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Manchester marathon 2018

I’d been totally giddy with excitement before the race on Sunday.  The final weeks of training had been a bit weird: a haze of a trip to Korea, leaving Sussex: my comfy commute to work and super supportive colleagues, starting to have to factor in a 4 hour round-trip to London for my new job and a whole load of new information for this new job that made my brain explode. But, I still managed to tick off every session in the plan (mostly thanks to Easter) and was feeling really, really positive about everything.

Fuelled by Pringles and jelly babies, Josie and I chatted our way to Manchester, and managed to find our hotel without getting too lost.  After an afternoon hunting down glitter, nail varnish and a cowl neck jumper, we topped up our pizza, beer and gin stores, and headed to bed after suddenly becoming obsessed with who was going to win The Voice.

 

kit

Sunday morning: marathon morning! The first challenge of the day was fitting two bags of kit each into one bag of kit each for the bag drop, with – surprisingly – the only casualty being some pyjamas. We followed the whole of Manchester along the road to the start, stopping at all available toilet facilities en route.  After dropping our bags at the finish, we were forced to go our separate ways. After lots of hugs and high fives, I was on my own.

start

It was easy enough to find a good spot in the ‘C’ pen – I planted myself right in between the 3.15 and 3.29 pacers, surrounded by people who looked a lot faster than me.
My favourite pen companion, however, was the man with the tattoo “you will always be the one for me, I will always love you more than any other, I love you *name lasered out*” .

The gun went, and we were off! Far too fast, of course, and I toyed with the idea of trying to keep up with the 3.15 pacer. I KNOW.

The route was pretty quiet to start off with, and after we’d headed out of the start area, it was only the very hardy who’d come out to watch.  We twisted our way through the suburbs of Manchester, and I kept being overtaken.  It can be quite demoralising, but I tried my best to just stick to my own pace and ignore what was going on around me.  10K came along pretty quickly, then half; I’d had a couple of dark spots already by then and my stomach wasn’t really taking to having gels (Note: this is doubtless because I never used them in training.  Not once. Opps).  I’d also had some great miles too, where the pace – faster than the pace – had come so easily.  I’m no fool though, I know this means nothing ‘til 20 miles, so I kept my head up, and feet clip, clipping away at the roads of Manchester.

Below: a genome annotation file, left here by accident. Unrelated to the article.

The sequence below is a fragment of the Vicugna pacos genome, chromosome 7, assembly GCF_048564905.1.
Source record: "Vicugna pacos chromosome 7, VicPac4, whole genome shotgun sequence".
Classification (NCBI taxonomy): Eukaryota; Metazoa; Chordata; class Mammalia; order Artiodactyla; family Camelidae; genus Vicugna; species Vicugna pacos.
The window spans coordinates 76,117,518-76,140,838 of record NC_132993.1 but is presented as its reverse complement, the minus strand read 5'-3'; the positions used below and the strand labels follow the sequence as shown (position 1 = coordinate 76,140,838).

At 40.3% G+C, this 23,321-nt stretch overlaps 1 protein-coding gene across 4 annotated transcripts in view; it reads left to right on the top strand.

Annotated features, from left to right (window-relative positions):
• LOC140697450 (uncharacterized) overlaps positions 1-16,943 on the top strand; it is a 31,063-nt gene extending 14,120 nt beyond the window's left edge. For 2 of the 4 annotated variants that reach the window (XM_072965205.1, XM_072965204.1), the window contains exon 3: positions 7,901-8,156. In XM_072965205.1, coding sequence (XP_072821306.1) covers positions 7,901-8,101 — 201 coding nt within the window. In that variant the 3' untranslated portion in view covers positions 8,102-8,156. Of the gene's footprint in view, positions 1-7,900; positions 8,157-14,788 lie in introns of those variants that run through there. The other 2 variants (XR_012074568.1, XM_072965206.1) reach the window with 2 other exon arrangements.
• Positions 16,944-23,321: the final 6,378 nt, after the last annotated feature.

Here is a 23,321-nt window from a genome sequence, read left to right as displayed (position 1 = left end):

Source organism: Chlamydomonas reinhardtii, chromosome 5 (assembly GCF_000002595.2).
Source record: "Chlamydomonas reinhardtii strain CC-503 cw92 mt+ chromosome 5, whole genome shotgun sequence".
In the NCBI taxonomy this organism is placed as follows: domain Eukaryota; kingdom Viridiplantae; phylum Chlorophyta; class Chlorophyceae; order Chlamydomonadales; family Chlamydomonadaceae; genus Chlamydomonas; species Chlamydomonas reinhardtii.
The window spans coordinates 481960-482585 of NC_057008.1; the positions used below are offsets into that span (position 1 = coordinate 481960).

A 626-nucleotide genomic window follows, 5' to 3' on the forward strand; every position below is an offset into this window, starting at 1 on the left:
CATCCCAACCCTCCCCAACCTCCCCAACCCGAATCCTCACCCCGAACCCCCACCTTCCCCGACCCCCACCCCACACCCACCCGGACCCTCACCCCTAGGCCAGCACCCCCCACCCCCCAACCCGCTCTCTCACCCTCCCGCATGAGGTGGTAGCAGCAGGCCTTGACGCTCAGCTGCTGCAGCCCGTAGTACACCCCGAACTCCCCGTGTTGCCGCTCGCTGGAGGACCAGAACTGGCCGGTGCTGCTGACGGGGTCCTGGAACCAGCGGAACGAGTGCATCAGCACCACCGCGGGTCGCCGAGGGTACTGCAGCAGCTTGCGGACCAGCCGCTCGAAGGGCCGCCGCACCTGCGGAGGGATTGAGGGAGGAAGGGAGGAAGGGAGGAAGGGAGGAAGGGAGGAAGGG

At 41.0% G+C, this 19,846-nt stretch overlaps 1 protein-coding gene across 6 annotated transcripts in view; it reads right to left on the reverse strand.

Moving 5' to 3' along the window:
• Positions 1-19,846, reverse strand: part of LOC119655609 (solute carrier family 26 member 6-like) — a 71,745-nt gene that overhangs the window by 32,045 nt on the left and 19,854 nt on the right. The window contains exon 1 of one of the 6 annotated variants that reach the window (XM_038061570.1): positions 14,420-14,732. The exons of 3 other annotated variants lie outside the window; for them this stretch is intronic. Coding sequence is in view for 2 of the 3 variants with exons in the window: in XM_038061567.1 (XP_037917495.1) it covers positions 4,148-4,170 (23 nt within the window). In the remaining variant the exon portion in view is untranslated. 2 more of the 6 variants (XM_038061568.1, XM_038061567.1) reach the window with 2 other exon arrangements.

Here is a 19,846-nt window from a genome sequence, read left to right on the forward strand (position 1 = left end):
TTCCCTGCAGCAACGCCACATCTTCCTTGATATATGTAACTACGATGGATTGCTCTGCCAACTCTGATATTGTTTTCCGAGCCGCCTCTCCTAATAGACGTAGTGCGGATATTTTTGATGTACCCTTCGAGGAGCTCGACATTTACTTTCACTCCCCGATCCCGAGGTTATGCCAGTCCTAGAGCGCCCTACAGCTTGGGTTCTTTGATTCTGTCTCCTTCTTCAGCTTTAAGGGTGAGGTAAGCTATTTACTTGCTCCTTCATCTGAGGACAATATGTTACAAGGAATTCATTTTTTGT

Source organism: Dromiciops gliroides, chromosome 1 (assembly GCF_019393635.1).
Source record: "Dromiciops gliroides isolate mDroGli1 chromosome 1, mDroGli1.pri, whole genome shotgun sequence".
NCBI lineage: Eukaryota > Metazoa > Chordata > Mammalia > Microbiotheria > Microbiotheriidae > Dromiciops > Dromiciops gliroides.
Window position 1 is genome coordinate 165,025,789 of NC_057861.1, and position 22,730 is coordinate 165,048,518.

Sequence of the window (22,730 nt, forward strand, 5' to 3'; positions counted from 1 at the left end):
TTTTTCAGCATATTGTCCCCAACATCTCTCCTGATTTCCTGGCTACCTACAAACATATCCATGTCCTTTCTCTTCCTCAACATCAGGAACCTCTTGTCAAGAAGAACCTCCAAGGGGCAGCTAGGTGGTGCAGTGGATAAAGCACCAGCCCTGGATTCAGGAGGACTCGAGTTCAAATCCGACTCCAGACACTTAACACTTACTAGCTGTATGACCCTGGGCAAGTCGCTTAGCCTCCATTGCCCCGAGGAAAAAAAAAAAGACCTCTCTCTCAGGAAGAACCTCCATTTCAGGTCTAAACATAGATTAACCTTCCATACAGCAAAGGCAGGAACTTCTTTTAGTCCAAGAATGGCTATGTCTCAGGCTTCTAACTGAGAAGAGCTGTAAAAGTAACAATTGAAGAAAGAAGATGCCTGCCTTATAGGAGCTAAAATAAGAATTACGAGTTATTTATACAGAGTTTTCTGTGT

The out and back section was probably my favourite part of the whole route – first running alongside the winners and the sub 3 hour lot, then running back past those behind where you are.  I ran as near as I could to the middle of the road tried to spot Josie, grinned at anyone who caught my eye and thumbs upped fellow ‘Mind’ runners.

It just got harder from there. We ran past pockets of excellent support but into a wilderness of dual carriageway and the kind of road that you can’t see the end of.  Through 20, 21, 22 miles and into ‘just a parkrun to go’ and everything was starting to hurt.  I passed many of the people who’d flown along at the start, and felt a little smug, but willed my legs to just.keep.going.  I could do it if I held on.